Arkonovich had been in the first group of Alexa Champions, a recognition program to honor the community’s most engaged developers and contributors. In July 2021, Amazon Alexa selected Arkonovich as a beta tester for Alexa Widgets, which display essential information about a skill and lets customers perform quick actions without leaving the current screen or being asked for updates. “I’m always trying to take advantage of these cool innovations that Amazon is constantly rolling out for Alexa,” says Arkonovich. “And Alexa Widgets seemed like a natural fit for Big Sky, for a weather app, and for devices with screens. Using Alexa Widgets, customers can have the weather showing constantly on the screen.”
To add Widgets to skills, developers use Alexa Presentation Language, which lets developers build interactive voice and visual experiences across the device landscape. Customers can add Widgets directly from the Widget Gallery and display up to 10 Widgets in their Widget Panel.
“There’s no doubt that Widgets were incredibly popular the moment they were introduced,” says Arkonovich. “I could not believe how many people installed Widgets right away. It doubled my customer base almost instantaneously.”
Arkonovich had to tweak his code to handle the onslaught of customer traffic. Rather than update weather information live from APIs, Arkonovich used caching to stagger updates enough to accommodate surges in use.
Improving the customer experience through Alexa Widgets
Arkonovich uses Alexa Widgets to improve the customer experience, providing a way for Big Sky customers to receive detailed weather information quickly and visually.
The Widget provides standard weather information, such as temperature highs and lows, alongside a summary in natural language. Customers tap the Widget to access a full weather report. “You see the weather without hearing Alexa’s voice or having to talk to Alexa,” says Arkonovich. “It’s about flexibility in how people want to engage with the skill.” For example, a customer might not want to speak out loud first thing in the morning. Or they might need to access weather information silently to avoid disturbing someone nearby.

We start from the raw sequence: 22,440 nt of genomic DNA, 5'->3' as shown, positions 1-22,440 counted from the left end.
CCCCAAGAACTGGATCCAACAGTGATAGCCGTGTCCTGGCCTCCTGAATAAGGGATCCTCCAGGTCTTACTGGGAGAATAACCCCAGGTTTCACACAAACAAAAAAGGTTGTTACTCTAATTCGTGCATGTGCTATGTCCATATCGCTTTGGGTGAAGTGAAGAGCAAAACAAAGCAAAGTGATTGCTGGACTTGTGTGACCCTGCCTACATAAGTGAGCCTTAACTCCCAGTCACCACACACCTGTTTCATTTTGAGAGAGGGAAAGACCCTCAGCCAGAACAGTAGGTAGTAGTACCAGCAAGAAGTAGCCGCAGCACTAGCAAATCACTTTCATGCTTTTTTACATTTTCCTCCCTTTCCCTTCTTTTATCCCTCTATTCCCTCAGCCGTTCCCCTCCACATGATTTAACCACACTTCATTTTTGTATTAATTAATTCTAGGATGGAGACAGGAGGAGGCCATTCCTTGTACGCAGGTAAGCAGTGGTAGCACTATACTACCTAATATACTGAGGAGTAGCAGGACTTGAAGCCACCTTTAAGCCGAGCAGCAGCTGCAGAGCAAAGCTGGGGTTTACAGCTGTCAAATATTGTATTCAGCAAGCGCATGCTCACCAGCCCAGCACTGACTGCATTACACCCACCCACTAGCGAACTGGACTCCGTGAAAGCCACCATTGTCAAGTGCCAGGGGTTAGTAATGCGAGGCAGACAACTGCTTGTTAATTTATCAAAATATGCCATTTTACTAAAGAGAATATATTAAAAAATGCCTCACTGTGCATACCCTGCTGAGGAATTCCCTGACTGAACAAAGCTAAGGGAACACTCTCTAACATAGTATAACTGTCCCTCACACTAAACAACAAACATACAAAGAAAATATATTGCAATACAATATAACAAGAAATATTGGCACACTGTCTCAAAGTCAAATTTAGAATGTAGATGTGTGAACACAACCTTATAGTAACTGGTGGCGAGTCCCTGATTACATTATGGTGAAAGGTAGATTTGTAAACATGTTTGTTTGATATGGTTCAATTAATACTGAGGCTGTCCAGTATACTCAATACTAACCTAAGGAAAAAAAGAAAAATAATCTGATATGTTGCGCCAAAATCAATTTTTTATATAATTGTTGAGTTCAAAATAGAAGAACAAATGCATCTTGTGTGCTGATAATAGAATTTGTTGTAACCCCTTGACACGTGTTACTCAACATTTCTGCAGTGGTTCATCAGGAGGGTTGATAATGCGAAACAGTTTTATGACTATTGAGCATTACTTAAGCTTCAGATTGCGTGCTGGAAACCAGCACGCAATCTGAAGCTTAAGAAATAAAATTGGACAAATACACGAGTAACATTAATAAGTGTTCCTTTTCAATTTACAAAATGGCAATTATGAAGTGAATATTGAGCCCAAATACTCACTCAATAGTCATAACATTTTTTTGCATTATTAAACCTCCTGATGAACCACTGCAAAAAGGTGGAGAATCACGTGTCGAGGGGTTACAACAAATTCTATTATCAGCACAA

Big Sky Premium subscribers can access Big Sky Premium Widgets, which support two locations. For example, a customer can display weather information for home and a favorite vacation spot. “Alexa Widgets make a lot of sense for skills that have frequently updated information, like news, weather, or games where positions on the leaderboard change,” Arkonovich says. “The Widget shows updated information at a glance. Customers don’t have to go into the full skill experience, yet they’re still aware of the skill and have a simple way to launch the experience if they want.”
Citing Amazon’s commitment to incorporate large language models into Alexa, Arkonovich expects Alexa skills to become increasingly personalized, and voice assistance will become ever more integrated into customers’ daily lives. While continuing his job as a philosophy professor, Arkonovich will keep implementing new features into his Philosophical Creations. “I don’t think it’s an overstatement to say that my experience with Alexa has been life changing,” Arkonovich says. “I’ve learned so much about development, what it’s like to build something that people use, and maintain it and iterate. I’ve become part of a new community. It’s been a wonderful experience.”